Claudia says, “Me? I’ve never seen anything better.” Javier says, “how can you say that? That’s just over the top.” Something that is “over the top” is something that is excessive, when you have too much of something. Let’s say, for example, your girlfriend does something wrong and she wants to apologize for it. It wasn’t anything serious, but she wants to say that she’s sorry. That will never happened, usually! But let’s say that it does, and she comes in and she starts crying, and she falls down on the floor acting as though her life was basically over. That would be over the top, that would be doing too much to say you’re sorry.

Claudia says that if I can’t be effusive, who can? “Effusive” (effusive) means to express your feelings, your thoughts, your emotions with a lot of excitement, a lot of enthusiasm. Claudia says, “How many times will we see our granddaughter in a school play?” Now we know what is going on here. Claudia and Javier have a granddaughter – their son or daughter has a child – and they are watching the child perform at a play at the child’s school. Many American schools often put on plays once or twice a year, performances or plays for the parents and grandparents.

Javier says, “She’s seven years old and she played a tomato!” We use the verb “played” in a play at the theater to describe the character that the person was supposed to be. For example, Tobey Maguire the actor played Spiderman in the movie Spiderman. Or, I played Chewbacca in the movie Star Wars – true story!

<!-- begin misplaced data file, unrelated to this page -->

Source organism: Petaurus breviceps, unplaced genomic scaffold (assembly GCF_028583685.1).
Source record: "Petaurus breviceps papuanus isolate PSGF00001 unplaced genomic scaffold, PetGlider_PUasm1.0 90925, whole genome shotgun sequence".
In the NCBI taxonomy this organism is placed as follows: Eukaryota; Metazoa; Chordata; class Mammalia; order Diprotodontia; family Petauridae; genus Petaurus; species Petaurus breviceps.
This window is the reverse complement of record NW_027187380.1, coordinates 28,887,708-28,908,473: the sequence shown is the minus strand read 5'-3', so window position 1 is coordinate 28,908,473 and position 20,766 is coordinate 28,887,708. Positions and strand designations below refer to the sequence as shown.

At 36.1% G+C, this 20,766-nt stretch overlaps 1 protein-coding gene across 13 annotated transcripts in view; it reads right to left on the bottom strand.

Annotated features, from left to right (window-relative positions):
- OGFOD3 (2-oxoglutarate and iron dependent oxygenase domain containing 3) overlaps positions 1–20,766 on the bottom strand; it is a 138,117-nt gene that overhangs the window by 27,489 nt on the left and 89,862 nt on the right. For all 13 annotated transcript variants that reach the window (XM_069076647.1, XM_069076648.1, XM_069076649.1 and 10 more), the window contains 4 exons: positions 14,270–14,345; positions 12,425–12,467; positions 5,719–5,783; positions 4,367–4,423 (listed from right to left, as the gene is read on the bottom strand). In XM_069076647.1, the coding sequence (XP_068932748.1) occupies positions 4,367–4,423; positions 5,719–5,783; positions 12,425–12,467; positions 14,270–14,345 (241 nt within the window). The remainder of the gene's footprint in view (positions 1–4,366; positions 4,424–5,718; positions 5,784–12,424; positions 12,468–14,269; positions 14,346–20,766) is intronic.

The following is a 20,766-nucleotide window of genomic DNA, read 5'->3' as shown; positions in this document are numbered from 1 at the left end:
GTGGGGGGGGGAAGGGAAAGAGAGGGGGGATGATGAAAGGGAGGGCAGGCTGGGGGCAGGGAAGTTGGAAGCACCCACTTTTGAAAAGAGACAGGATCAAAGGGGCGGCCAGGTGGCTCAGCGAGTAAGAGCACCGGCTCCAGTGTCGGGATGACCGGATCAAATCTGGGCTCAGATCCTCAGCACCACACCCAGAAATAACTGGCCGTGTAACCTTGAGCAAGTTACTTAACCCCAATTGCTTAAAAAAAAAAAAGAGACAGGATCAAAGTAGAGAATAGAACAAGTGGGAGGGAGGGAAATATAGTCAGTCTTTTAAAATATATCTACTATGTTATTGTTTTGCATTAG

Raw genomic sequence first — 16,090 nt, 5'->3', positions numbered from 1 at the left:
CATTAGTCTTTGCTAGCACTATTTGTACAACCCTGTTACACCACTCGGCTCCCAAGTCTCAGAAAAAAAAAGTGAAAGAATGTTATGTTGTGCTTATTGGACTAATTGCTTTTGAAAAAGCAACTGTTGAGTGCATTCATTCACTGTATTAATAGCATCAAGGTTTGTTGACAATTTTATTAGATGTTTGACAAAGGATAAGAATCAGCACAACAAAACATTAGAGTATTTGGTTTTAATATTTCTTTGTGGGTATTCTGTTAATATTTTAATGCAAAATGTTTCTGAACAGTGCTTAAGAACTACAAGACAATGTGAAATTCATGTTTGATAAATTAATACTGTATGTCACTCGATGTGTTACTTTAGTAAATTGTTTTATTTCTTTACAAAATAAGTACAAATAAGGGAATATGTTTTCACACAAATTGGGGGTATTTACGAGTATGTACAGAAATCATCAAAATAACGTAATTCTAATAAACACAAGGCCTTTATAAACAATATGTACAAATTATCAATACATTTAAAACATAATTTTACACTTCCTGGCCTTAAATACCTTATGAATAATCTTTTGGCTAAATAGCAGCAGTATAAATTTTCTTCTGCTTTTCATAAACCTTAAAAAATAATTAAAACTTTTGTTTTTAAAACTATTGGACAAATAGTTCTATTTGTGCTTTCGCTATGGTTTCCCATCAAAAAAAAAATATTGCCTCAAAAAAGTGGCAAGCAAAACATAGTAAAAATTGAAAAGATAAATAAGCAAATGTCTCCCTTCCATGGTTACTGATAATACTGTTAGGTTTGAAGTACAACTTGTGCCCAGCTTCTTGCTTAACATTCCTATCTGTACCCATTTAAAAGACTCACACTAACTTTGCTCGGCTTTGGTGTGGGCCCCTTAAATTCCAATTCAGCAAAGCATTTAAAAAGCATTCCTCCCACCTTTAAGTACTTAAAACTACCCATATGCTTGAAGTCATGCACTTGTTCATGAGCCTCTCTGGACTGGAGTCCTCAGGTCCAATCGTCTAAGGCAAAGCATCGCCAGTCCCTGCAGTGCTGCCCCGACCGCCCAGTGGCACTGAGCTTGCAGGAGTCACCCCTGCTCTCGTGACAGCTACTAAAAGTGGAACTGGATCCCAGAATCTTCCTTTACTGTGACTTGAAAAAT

Javier says that their granddaughter played a tomato. Sometimes, you know, with children’s plays, they’re often a little silly and the children dress up like vegetables, apparently. I don’t know! Claudia then says, “Yes, but don’t forget: she played the lead tomato!” When you say someone in a play or movie “played the lead” you mean that was the main role in the show or performance. Usually it’s the best actor or the best artist that plays the lead in a performance. So, Claudia and Javier’s granddaughter played the lead tomato, the most important one. Of course, that’s a little silly – a little crazy. “Lead” has several other meanings in English, as does the word “number” that we mentioned earlier. Those can be found in the Learning Guide, of course.

Now let’s listen to the dialogue, this time at a normal speed.

[start of dialogue]

Claudia: Oh, that was so good. I’ve never seen anything better. Bravo! Bravo!

Javier: There’s no need for a standing ovation and stop gushing. The performers did a passable job. It was nothing to write home about.

Claudia: You are so jaded. That performance was genius. It took my breath away.

Javier: I thought the first number was okay, and none of the dancers embarrassed themselves, but that’s all I can say about it.

Claudia: I’m sure they’d thank you for that faint praise. Me? I’ve never seen anything better.

Javier: Now how can you say that? That’s just over the top.

Claudia: If I can’t be effusive, who can? How many times will we see our granddaughter in a school play?

Javier: She’s seven years old and she played a tomato!

Claudia: Yes, but don’t forget: she played the lead tomato!

[end of dialogue]

I think it’s time that we gave our scriptwriter, Dr. Lucy Tse, a standing ovation. So everyone now please stand up, clap your hands. Thanks, Lucy!